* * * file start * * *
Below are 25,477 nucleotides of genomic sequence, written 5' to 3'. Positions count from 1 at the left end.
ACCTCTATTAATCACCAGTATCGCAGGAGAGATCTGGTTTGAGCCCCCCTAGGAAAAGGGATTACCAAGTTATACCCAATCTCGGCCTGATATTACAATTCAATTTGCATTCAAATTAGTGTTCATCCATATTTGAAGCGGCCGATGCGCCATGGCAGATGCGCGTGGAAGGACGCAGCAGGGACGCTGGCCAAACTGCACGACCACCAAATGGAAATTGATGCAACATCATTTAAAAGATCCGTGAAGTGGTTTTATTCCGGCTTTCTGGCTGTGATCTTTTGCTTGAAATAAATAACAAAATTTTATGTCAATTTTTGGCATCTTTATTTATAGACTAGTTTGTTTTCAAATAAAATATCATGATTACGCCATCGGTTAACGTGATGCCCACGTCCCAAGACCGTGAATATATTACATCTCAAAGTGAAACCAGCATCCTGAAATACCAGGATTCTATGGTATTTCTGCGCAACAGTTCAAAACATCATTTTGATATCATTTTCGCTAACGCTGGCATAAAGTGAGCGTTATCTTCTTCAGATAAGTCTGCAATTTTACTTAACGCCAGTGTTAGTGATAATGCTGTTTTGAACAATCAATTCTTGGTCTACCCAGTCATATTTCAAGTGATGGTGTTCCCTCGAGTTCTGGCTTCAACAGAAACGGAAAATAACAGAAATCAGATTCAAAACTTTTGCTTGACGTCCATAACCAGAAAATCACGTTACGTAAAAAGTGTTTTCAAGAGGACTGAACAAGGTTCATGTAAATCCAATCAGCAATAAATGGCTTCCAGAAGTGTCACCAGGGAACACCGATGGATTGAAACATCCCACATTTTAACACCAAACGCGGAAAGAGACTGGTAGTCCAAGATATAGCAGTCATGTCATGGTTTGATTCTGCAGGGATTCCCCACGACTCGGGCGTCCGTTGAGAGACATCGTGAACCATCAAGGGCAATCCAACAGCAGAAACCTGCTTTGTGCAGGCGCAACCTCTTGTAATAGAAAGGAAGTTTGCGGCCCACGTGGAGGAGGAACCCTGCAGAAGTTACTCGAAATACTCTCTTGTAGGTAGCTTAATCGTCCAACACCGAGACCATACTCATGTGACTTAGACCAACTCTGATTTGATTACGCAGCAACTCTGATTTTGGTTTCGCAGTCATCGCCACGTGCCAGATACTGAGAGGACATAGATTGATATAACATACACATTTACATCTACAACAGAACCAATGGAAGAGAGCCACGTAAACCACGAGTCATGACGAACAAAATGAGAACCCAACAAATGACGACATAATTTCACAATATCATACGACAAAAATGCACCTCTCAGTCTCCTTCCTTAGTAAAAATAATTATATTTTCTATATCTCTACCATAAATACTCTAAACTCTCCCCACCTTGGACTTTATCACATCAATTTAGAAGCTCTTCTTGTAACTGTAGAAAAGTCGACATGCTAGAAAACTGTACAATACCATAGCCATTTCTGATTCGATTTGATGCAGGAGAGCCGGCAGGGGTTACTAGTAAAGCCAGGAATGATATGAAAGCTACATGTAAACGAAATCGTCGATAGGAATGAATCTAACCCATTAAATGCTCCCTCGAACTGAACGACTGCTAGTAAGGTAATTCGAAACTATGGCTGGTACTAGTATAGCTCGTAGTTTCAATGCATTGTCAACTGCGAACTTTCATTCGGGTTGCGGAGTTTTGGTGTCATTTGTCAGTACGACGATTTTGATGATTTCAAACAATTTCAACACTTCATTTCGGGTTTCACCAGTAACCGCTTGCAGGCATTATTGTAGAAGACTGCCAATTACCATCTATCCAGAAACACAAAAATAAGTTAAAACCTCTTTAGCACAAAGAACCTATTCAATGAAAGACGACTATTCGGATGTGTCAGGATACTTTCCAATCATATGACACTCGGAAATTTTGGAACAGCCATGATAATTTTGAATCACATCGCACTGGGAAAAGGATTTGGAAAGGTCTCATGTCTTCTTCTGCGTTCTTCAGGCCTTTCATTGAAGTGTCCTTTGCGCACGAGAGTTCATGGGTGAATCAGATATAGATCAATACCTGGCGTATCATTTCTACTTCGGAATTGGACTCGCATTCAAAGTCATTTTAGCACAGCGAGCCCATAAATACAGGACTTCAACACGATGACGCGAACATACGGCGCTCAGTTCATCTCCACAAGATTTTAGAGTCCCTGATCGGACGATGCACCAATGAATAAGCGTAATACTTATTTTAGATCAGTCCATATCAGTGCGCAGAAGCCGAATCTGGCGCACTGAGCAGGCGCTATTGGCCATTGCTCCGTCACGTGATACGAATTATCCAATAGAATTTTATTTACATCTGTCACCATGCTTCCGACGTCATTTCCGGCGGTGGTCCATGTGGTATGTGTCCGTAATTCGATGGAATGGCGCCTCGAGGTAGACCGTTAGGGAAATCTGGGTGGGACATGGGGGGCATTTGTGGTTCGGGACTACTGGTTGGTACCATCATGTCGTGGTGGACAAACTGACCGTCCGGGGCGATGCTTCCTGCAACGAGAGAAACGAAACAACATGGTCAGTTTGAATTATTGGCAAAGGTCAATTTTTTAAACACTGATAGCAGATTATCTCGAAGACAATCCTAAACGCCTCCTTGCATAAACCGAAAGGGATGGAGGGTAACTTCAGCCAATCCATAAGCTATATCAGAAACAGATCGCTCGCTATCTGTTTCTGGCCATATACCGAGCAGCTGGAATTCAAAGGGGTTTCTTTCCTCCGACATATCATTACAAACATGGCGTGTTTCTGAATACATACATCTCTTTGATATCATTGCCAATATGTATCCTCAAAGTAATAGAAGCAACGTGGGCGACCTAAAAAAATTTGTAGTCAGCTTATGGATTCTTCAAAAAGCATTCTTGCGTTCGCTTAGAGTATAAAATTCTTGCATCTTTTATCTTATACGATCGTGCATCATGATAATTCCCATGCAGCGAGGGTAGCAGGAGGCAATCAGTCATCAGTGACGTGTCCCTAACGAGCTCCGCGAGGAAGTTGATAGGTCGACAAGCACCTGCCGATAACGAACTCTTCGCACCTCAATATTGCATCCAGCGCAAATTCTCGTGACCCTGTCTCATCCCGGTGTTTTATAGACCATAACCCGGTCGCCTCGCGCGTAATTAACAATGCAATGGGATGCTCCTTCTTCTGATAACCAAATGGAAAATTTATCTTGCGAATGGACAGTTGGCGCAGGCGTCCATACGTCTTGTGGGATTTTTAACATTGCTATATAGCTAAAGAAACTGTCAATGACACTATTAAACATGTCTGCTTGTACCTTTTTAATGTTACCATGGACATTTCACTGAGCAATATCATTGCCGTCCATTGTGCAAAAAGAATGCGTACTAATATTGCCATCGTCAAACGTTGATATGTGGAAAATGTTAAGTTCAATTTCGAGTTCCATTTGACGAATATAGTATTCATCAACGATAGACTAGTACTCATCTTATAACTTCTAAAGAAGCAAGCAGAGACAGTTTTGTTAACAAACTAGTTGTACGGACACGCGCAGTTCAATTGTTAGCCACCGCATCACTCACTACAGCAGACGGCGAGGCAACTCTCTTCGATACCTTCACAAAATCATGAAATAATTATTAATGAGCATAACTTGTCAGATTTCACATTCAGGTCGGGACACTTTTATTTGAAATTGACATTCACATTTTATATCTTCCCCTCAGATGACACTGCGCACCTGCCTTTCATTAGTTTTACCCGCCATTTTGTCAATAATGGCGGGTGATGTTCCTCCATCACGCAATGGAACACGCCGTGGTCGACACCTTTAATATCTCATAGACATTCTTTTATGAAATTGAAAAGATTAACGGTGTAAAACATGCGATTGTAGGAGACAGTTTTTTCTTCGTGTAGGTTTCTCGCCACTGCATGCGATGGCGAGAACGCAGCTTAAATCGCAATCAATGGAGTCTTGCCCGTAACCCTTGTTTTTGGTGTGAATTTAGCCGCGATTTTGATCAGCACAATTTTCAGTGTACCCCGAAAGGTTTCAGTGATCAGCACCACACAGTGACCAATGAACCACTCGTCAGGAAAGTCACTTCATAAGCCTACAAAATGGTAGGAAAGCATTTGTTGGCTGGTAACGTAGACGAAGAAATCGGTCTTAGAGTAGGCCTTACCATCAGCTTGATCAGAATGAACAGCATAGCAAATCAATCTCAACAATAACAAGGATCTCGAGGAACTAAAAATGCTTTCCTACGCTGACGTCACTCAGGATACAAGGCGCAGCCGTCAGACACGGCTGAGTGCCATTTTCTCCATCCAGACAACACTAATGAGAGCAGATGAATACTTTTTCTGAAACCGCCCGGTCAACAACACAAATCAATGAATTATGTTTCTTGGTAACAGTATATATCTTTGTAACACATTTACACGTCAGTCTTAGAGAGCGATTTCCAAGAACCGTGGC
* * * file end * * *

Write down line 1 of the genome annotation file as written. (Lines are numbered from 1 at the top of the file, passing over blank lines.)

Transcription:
Below are 25,477 nucleotides of genomic sequence, written 5' to 3'. Positions count from 1 at the left end.